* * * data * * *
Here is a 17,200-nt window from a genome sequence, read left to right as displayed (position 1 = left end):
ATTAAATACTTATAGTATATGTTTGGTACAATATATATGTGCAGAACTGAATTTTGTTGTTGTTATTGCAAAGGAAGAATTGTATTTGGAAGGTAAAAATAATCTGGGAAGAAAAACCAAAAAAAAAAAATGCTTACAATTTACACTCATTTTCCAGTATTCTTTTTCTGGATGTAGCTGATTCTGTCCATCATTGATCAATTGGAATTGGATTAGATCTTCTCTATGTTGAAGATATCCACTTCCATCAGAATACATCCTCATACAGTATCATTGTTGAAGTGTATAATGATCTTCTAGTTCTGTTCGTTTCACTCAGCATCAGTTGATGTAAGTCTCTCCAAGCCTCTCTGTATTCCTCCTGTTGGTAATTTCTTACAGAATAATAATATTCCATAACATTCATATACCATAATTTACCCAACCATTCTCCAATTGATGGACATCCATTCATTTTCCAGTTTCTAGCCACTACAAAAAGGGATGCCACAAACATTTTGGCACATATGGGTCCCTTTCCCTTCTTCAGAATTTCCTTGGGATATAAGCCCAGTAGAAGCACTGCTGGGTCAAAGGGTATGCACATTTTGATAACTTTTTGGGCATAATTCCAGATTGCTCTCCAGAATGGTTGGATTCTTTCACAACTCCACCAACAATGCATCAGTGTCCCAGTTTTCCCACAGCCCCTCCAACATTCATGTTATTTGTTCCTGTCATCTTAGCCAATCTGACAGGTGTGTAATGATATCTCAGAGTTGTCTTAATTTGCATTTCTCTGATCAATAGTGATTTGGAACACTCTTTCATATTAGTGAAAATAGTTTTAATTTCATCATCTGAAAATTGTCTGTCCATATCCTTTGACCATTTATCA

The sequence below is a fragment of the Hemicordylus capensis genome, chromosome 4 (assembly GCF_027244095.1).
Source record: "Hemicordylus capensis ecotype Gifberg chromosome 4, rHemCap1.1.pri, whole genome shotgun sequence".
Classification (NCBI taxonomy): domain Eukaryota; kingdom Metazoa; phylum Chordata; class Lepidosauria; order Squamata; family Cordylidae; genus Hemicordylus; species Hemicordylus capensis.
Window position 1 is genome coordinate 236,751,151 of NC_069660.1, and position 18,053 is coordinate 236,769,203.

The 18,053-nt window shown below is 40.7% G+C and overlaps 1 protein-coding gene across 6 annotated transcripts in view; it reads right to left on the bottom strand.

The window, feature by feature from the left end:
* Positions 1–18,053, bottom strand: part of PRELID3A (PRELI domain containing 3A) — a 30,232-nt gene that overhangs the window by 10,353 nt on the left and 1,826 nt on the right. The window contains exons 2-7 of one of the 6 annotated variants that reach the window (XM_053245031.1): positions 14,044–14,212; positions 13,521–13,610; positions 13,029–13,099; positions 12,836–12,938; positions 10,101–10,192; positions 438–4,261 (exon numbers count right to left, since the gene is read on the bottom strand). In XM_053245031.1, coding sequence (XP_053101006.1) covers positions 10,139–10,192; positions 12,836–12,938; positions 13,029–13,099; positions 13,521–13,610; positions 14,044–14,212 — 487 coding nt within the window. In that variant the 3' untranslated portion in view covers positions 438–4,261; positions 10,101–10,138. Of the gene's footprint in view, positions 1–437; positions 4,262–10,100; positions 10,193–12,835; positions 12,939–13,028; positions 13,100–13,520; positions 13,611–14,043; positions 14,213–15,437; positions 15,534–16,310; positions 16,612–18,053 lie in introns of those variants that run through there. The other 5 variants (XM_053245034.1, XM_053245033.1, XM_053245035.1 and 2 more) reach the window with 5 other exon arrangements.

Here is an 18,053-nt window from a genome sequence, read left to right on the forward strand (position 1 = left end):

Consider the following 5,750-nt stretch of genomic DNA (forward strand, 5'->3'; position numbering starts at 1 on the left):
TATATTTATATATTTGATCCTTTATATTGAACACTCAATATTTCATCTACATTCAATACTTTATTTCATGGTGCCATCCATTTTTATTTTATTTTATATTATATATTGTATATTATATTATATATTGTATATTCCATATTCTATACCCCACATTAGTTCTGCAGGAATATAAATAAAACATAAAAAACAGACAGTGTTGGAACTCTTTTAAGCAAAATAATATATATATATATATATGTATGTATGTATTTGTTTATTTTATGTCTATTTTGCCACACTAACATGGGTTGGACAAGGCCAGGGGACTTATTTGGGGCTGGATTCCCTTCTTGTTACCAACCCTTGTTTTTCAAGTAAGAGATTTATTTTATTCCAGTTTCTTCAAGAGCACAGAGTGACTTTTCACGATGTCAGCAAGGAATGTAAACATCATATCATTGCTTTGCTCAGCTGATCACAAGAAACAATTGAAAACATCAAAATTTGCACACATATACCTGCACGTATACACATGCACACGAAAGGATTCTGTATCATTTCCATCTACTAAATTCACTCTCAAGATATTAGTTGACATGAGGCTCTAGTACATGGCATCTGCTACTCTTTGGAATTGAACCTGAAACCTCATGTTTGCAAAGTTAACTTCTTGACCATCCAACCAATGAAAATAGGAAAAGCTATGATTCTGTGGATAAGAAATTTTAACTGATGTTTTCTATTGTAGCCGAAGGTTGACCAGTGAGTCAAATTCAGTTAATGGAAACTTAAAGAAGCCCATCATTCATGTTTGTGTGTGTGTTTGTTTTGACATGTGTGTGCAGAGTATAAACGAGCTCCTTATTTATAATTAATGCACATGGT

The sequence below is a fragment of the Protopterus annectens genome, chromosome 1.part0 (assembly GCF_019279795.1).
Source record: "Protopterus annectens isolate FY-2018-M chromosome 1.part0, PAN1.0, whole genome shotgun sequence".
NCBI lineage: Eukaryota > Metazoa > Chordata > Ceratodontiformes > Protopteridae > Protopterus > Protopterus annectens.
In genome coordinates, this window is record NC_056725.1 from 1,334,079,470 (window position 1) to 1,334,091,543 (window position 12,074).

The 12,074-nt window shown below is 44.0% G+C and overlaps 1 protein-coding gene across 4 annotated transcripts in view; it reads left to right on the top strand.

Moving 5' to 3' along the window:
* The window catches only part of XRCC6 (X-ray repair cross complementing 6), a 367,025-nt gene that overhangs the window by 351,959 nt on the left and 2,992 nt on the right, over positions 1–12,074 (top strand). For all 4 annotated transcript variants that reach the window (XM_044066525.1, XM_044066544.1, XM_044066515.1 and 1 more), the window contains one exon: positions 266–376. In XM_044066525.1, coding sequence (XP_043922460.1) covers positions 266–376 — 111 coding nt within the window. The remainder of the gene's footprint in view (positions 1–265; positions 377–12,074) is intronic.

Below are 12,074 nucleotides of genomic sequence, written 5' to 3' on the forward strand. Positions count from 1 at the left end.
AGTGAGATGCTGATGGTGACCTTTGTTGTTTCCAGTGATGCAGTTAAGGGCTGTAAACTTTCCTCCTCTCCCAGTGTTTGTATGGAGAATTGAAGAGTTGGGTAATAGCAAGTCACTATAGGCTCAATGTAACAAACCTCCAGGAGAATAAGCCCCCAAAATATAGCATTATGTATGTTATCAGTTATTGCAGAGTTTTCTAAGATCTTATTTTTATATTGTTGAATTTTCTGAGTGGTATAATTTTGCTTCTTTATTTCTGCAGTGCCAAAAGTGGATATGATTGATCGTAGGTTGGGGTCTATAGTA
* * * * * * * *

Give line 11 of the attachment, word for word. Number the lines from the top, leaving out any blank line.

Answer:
Consider the following 5,750-nt stretch of genomic DNA (forward strand, 5'->3'; position numbering starts at 1 on the left):